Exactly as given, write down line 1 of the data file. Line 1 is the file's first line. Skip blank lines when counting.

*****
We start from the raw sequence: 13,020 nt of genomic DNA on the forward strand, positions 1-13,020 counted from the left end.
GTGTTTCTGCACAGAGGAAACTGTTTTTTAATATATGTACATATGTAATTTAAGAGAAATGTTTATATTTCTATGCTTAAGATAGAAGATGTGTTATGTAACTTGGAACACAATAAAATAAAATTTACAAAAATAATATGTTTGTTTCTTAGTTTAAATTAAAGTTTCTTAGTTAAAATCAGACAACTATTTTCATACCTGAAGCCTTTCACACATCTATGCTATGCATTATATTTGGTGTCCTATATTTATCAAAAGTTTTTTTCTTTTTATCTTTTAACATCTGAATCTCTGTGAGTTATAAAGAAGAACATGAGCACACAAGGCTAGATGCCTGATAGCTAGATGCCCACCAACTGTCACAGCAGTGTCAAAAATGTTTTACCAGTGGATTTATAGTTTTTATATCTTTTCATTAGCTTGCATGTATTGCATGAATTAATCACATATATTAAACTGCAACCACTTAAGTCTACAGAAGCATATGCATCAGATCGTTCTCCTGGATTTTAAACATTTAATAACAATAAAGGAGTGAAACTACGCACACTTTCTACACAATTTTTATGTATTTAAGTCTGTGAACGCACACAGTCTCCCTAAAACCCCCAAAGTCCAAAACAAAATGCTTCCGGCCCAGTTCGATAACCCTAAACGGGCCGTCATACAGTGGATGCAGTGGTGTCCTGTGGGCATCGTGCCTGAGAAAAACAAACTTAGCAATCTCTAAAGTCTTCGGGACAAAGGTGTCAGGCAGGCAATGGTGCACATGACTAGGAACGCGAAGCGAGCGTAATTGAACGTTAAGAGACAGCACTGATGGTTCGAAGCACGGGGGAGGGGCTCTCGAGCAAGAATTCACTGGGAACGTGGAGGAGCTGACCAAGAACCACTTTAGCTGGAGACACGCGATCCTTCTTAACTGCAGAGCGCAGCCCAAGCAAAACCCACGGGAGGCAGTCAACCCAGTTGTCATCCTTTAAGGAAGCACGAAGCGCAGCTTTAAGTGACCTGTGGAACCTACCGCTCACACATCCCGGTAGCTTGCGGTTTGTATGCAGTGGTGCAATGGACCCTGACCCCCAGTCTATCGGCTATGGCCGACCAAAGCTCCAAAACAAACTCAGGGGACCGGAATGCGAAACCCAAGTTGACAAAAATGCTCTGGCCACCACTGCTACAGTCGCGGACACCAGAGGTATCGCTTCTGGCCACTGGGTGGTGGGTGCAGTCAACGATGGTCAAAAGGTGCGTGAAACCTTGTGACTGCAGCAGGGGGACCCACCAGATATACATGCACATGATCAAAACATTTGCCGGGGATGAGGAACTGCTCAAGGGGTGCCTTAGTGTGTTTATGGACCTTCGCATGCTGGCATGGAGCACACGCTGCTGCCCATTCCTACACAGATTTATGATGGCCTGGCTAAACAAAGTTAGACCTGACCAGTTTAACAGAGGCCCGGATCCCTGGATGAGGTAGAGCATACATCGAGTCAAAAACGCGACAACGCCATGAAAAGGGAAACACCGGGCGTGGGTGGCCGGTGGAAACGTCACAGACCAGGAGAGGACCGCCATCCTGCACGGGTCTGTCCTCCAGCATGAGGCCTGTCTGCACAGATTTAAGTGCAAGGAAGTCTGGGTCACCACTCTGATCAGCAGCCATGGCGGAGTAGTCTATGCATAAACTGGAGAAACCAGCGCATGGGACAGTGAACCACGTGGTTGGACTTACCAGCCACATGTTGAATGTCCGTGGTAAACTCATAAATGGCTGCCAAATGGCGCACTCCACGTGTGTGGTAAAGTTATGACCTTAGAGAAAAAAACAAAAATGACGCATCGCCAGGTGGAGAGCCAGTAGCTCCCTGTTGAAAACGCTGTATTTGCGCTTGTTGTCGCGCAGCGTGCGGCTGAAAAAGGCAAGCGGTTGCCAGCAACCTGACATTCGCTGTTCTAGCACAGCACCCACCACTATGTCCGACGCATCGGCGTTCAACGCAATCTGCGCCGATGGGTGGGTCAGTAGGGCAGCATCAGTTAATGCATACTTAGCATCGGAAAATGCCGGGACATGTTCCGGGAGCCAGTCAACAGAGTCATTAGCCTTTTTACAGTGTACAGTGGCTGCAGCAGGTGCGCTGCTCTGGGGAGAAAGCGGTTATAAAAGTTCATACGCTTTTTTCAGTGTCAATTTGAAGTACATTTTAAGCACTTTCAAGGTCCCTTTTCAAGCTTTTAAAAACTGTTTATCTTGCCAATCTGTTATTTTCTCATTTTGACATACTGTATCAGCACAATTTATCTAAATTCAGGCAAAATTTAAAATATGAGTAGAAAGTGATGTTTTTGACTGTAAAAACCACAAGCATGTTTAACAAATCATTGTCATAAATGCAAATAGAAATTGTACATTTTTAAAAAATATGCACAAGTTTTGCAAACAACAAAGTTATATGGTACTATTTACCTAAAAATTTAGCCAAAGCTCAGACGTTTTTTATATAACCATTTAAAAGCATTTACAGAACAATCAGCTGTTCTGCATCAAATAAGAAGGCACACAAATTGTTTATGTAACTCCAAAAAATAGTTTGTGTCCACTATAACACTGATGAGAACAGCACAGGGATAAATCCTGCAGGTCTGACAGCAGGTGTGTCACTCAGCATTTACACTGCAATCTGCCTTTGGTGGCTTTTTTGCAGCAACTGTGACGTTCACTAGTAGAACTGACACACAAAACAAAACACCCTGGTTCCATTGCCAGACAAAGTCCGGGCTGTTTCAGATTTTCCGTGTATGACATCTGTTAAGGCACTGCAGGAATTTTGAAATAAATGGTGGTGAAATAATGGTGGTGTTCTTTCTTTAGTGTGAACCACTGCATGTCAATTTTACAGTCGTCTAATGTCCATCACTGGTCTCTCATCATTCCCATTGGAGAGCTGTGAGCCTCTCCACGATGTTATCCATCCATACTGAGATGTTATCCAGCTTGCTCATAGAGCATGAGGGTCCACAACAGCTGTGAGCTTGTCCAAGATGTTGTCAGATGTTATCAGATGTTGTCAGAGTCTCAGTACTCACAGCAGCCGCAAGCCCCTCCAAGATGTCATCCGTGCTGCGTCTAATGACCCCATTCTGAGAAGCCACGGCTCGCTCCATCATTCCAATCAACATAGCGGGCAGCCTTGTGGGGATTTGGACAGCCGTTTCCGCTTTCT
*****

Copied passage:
We start from the raw sequence: 13,020 nt of genomic DNA on the forward strand, positions 1-13,020 counted from the left end.